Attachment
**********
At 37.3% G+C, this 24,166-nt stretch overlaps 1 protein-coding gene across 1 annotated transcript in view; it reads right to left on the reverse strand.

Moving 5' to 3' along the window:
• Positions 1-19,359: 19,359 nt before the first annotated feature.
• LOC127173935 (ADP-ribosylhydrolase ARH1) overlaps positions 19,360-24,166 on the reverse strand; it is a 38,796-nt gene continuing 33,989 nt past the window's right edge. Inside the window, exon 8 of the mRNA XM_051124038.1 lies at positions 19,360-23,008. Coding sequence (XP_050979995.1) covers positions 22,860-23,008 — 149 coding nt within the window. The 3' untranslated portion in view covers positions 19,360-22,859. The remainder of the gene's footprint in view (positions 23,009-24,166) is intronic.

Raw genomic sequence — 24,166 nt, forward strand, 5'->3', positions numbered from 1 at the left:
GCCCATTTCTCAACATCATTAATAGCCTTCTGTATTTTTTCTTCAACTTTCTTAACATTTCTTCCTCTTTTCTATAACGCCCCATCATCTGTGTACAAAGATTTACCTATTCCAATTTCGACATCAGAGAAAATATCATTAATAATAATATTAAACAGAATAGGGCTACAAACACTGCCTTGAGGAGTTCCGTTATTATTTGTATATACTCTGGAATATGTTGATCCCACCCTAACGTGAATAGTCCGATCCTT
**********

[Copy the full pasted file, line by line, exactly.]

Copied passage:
At 37.3% G+C, this 24,166-nt stretch overlaps 1 protein-coding gene across 1 annotated transcript in view; it reads right to left on the reverse strand.

Moving 5' to 3' along the window:
• Positions 1-19,359: 19,359 nt before the first annotated feature.
• LOC127173935 (ADP-ribosylhydrolase ARH1) overlaps positions 19,360-24,166 on the reverse strand; it is a 38,796-nt gene continuing 33,989 nt past the window's right edge. Inside the window, exon 8 of the mRNA XM_051124038.1 lies at positions 19,360-23,008. Coding sequence (XP_050979995.1) covers positions 22,860-23,008 — 149 coding nt within the window. The 3' untranslated portion in view covers positions 19,360-22,859. The remainder of the gene's footprint in view (positions 23,009-24,166) is intronic.

Raw genomic sequence — 24,166 nt, forward strand, 5'->3', positions numbered from 1 at the left:
GCCCATTTCTCAACATCATTAATAGCCTTCTGTATTTTTTCTTCAACTTTCTTAACATTTCTTCCTCTTTTCTATAACGCCCCATCATCTGTGTACAAAGATTTACCTATTCCAATTTCGACATCAGAGAAAATATCATTAATAATAATATTAAACAGAATAGGGCTACAAACACTGCCTTGAGGAGTTCCGTTATTATTTGTATATACTCTGGAATATGTTGATCCCACCCTAACGTGAATAGTCCGATCCTT